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A robot hand is a breakthrough for more capable AI

A robot hand rotates a cube with its fingers.
OpenAI's robot hand. Video: OpenAI

Researchers have created a robot hand that can flip a cube into specific positions, using human-like techniques it learned on its own over the course of 100 simulated years of training.

Why it matters: The algorithm behind the feat has a surprising backstory: It previously trained AI agents to play Dota 2, a complex multiplayer video game. Using it again for a very different task is a leap over today’s algorithms, which can generally only do one thing well.

The two challenges — playing a video game and spinning a cube with robot fingers —
are very different, to be sure. But OpenAI found overlapping characteristics, said Jack Clark, OpenAI’s communications and strategy director.

  • They both involve a quickly shifting environment. In Dota 2, AI players collaborate to outsmart a team of humans; with the cube, the robot hand uses 20 motors to control its fingers in a complex show of dexterity.
  • Independent researchers suggest it's a breakthrough. "I think this is a very exciting result," said Blake Richards, a professor at the University of Toronto and fellow at the Canadian Institute for Advanced Research, who was not involved in OpenAI's research. He tells Axios:
"This is big, because it shows that real-world applicable AI should be possible using only a few small tweaks on already developed systems."

How it works: The algorithm controlling the hand learned how to move cubes around in a simulated environment, and then — in a surprisingly successful leap — transferred its experience to the real world.

  • To prepare for the uncertainties of grasping real objects, the researchers introduced random variations to the virtual worlds the hand was trained in, changing parameters like gravity, friction, and the cube's weight and dimensions.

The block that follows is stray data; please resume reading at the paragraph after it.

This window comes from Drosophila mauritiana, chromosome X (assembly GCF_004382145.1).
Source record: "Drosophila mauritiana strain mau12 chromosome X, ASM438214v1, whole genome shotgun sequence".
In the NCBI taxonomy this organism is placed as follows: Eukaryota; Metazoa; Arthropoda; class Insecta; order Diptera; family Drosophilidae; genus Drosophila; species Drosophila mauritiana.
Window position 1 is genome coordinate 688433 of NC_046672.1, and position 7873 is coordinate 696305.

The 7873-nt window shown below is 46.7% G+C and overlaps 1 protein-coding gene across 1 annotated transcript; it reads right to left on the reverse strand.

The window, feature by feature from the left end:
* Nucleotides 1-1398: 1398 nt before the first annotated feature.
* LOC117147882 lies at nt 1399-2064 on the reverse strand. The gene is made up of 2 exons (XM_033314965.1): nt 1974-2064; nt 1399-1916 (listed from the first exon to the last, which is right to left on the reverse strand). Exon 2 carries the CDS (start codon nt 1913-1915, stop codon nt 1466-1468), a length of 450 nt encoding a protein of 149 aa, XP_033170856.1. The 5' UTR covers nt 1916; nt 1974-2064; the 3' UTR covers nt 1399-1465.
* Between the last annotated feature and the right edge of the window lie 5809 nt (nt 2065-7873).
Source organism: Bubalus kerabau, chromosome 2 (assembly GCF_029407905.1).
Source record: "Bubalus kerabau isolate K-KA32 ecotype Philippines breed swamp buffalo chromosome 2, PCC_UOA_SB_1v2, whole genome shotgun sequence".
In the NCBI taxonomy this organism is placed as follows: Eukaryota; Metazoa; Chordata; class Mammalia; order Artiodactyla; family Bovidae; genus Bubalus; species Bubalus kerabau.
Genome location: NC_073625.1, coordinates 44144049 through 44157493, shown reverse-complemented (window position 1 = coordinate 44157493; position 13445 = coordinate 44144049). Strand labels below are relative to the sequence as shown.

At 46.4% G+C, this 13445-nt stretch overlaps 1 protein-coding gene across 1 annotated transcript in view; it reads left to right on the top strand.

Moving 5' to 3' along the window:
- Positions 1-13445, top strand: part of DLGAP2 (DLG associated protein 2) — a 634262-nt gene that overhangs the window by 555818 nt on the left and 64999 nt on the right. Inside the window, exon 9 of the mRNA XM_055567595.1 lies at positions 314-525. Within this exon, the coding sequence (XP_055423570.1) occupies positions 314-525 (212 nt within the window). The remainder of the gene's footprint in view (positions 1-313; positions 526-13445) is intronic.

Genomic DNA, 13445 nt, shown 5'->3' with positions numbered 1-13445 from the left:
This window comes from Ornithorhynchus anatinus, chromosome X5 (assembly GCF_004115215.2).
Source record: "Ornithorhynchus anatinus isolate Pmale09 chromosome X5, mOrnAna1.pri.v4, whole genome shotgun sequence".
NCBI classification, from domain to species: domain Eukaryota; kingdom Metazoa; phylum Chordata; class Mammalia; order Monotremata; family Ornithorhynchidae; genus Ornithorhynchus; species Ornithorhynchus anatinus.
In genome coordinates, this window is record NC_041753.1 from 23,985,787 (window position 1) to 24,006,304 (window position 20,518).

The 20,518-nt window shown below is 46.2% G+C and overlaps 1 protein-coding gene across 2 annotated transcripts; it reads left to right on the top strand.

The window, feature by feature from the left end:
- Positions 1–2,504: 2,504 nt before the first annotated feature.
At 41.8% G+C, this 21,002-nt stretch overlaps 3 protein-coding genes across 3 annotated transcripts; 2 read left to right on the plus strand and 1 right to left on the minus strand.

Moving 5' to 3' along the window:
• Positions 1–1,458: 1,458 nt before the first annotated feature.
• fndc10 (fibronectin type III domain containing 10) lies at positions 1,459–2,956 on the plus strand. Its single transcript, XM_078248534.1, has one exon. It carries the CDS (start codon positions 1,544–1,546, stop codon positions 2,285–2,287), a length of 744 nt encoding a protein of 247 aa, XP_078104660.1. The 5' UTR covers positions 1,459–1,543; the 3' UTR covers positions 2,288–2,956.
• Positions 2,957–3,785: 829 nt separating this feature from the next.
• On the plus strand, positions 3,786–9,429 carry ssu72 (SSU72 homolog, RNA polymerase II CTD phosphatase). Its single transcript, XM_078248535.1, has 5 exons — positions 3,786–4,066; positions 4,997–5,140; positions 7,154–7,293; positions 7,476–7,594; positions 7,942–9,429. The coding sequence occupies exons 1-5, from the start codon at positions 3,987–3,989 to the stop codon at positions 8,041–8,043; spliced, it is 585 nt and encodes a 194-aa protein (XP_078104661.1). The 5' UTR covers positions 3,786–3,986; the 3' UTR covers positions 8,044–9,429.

• This method also helped make OpenAI's artificial Dota 2 players good enough to beat amateur humans.
  • This weekend, the AI team will take on a team of top Dota 2 players.

The sheer scale of the training regimen was the main reason the algorithm was able to solve these two different tasks, said Jonas Schneider, OpenAI’s head of robotics engineering.

  • Huge amounts of compute power allowed the hand to accumulate 100 years of experience in about two days. An even more powerful setup helped the Dota 2 system play 180 years of games daily.
  • "We see this trend continuing in the future," Schneider said. "Lots of new companies are building hardware accelerators for deep learning that have the potential of speeding up training by several orders of magnitude within the next four years."

This new robot hand isn’t ready to be deployed to factories: Many of its movements are still awkward, and it lacks the precision that a touch-sensitive hand might possess. Instead, the hand’s performance is hard proof of the algorithm's flexibility.

"It’s hard to know what kind of progress you’re making if you’re just making progress in simulators," Clark told Axios. "But if I make progress on a real robotics task, I've done a no-bullshit reality thing."

Go deeper: A look at the tasks today’s robot hands are capable of (NYT).